One market where electric vehicles are well-positioned to make headway are delivery trucks in local, urban areas. And thanks to a grant from the Department of Energy, a partnership in Texas is looking to take advantage of that possibility by deploying 30 electric delivery trucks for a 2-year demonstration project.
The partnership is between the Houston-Galveston Area Council (H-GAC), Smith Electric Vehicles Corporation, and the Center for Transportation and the Environment (CTE). The Council received the grant, and Smith Electric Vehicles will provide the trucks. The fleet will be made up of the kind of medium-duty commercial delivery trucks often used to deliver supplies to business franchises within one locality. It’s a job particularly well-suited to electric trucks for several reasons: daily routes are often exactly the same, meaning range needs are fixed and predictable, and the vehicles always return to the same spot for the night, making re-charging easier.
Companies like Frito-Lay, FedEx, Coke, and PepsiCo have already deployed electric delivery truck fleets in markets around the country, including Smith Electric vehicles purchased by Frito-Lay and FedEx.
The H-GAC partnership hopes this new pilot project will lay the foundation for widespread use of the vehicles in the Houston-Galveston area as well:
By deploying 30 zero emission trucks targeted for this program, H-GAC expects to reduce petroleum consumption by over 250,000 gallons of diesel fuel over the 2-year demonstration period. The project will have additional impact with an expected reduction in GHG emissions by 37.5 million tons of carbon equivalents per year and an expected reduction in criteria pollutants of over 2,000 tons per year. […]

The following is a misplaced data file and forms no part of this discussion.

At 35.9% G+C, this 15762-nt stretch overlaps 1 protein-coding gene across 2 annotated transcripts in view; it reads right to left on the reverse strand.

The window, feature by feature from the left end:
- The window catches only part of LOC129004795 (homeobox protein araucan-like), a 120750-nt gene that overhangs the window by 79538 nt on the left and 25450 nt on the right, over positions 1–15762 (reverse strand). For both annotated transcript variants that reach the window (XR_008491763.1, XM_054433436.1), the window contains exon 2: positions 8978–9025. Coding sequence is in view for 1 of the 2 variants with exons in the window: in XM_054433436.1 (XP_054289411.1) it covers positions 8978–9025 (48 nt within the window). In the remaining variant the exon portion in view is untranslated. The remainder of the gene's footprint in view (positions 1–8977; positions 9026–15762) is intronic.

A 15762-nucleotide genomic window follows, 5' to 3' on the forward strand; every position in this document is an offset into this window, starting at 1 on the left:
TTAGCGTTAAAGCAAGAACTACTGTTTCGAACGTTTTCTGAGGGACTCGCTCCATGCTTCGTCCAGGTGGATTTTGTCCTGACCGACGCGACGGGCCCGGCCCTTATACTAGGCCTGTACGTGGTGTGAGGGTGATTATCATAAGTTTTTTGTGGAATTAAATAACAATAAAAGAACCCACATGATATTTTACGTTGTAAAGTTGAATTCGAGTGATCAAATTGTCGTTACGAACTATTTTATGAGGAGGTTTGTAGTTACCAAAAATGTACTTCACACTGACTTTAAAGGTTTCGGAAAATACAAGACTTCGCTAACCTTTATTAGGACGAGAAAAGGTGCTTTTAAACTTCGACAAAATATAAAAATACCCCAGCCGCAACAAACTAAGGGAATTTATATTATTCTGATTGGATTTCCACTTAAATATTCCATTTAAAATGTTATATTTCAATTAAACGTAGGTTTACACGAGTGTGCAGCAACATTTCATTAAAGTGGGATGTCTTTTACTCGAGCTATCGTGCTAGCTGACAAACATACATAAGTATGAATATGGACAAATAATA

Each Smith Newton will be delivered with an electric vehicle charging station (EVSE). Fully recharging the vehicle will take approximately 6 to 10 hours per night, depending on the size of the battery pack and the state of charge when the vehicle returns to the fleet depot.
The H-GAC Zero Emission Truck project will serve as a pioneer for this innovative clean technology by helping fleets deploy all-electric delivery trucks that will improve their fleet operations and benefit the local community.
As of 2011, less than one percent of the 135,000 medium-duty trucks bought by U.S. companies were electric, according to Americas Commercial Transportation Research. But the cost of the battery makes up about a third of an electric truck’s price all by itself, and battery innovation is proceeding at a brisk clip.
Granted, the market is still in a transitional phase. Studies suggest the cost-effectiveness of electric delivery trucks trumps that of equivalent vehicles powered by fossil fuels only under specific circumstances: when daily distances traveled are high, but low speeds are common; when customer stops are frequent; and when the planning horizon is extended beyond ten years. Happily, those circumstances fit neatly with the routine of a normal urban delivery vehicle.
Even when all those criteria are not met, fossil-fuel-powered trucks are more economical by only a small margin — around one percent. And that’s before taking into account government incentives for cleaner vehicles, such as the federal tax credit of up to $7,500 currently on offer for electric vehicle purchases — or more comprehensive policies that could level the playing field between renewable and fossil fuels, such as a carbon tax.